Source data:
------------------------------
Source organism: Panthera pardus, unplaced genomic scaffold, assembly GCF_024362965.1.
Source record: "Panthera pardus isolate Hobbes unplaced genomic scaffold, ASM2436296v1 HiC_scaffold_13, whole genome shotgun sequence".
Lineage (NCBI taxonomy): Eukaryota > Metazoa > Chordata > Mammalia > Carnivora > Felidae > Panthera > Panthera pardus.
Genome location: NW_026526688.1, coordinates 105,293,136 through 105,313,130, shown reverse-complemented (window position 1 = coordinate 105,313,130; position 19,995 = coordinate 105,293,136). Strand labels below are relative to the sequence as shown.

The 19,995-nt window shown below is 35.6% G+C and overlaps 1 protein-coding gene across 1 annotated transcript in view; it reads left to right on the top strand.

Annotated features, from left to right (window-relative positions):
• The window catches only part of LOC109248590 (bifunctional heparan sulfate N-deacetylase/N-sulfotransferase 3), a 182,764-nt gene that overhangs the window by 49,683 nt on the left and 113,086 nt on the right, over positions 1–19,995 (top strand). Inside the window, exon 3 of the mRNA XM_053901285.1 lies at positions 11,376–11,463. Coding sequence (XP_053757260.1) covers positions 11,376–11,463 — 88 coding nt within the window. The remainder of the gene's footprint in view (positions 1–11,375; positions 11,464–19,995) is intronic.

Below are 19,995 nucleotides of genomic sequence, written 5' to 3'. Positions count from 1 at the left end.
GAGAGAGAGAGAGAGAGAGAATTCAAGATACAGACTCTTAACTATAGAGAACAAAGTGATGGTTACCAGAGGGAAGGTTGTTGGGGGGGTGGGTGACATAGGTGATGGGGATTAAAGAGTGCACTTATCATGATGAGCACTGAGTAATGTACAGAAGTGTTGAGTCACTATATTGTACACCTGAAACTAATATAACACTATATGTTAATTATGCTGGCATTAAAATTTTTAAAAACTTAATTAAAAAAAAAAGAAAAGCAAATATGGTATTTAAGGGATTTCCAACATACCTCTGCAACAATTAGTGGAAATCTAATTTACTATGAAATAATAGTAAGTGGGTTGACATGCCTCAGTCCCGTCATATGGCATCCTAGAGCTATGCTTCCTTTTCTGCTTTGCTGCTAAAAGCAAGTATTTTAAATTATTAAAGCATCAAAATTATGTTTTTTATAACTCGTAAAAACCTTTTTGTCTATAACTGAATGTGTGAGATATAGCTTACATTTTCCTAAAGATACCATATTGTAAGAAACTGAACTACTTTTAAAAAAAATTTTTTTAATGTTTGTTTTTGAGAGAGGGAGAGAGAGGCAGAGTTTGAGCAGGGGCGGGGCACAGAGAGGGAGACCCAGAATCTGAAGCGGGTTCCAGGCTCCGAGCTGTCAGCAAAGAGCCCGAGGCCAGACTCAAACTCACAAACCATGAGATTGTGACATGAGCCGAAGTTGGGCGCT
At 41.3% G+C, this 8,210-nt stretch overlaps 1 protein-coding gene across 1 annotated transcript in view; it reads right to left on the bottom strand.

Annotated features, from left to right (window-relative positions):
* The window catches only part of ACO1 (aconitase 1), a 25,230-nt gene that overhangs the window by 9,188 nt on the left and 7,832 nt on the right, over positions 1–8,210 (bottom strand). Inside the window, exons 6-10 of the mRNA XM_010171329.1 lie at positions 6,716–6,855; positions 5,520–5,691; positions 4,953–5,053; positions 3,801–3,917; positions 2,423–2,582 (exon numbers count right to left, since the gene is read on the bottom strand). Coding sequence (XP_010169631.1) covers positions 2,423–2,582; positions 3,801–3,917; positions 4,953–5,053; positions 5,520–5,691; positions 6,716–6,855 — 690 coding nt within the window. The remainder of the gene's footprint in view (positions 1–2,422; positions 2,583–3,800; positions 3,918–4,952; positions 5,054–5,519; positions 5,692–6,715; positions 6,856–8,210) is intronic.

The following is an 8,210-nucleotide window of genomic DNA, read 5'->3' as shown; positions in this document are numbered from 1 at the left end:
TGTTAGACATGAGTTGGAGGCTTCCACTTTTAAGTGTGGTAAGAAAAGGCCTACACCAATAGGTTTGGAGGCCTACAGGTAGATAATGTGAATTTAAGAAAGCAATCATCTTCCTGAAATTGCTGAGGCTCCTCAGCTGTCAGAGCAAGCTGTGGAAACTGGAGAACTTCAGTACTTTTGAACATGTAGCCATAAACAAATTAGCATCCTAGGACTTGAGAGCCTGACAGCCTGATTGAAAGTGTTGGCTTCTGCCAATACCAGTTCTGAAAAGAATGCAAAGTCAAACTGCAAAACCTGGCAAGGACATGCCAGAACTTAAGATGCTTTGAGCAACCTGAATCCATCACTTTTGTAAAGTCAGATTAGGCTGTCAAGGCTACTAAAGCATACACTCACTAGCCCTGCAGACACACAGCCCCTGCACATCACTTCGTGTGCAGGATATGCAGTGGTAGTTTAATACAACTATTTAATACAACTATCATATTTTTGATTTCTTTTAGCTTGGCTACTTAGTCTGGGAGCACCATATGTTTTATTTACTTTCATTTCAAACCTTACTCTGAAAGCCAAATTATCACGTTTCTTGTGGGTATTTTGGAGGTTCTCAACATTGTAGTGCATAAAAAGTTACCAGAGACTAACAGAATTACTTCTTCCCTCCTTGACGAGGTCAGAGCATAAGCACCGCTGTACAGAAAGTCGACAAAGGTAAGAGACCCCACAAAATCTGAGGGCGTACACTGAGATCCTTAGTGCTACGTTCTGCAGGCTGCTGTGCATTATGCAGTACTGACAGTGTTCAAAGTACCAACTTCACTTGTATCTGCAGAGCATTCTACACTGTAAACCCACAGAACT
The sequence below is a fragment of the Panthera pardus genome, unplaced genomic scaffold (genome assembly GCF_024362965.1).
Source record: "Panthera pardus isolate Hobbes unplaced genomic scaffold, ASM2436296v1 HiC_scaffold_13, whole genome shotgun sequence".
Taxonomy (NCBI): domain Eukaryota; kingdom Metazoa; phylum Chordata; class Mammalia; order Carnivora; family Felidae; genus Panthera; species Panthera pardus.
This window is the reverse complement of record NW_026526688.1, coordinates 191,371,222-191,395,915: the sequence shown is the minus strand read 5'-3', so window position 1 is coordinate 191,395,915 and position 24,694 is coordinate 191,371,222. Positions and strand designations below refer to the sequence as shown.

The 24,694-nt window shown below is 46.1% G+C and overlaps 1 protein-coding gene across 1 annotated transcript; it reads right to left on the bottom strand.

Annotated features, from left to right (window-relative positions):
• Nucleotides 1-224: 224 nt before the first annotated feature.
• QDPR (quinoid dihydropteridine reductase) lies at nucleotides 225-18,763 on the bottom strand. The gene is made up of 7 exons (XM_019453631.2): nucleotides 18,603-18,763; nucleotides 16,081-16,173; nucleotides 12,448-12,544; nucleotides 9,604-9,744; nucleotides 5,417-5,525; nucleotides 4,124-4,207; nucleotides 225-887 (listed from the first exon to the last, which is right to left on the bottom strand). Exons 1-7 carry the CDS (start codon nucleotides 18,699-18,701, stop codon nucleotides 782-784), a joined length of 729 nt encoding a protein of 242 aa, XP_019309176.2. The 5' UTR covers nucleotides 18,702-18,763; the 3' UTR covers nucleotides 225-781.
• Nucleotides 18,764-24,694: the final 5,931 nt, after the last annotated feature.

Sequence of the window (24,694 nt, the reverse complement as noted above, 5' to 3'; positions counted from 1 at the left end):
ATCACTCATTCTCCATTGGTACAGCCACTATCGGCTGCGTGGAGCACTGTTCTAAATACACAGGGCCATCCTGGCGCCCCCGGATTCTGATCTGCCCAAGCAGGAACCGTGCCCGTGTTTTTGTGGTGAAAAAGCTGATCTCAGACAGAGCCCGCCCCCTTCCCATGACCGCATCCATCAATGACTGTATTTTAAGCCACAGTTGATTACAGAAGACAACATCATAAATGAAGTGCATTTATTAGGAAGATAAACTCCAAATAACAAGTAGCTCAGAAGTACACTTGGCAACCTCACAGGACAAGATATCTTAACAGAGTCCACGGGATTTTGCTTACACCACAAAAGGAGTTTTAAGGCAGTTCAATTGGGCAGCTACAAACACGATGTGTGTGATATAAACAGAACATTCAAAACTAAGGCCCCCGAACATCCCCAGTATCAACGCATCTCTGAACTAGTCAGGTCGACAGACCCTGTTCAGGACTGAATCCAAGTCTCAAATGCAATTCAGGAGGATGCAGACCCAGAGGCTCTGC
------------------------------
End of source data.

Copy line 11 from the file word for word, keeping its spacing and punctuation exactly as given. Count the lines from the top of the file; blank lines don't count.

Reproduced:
Annotated features, from left to right (window-relative positions):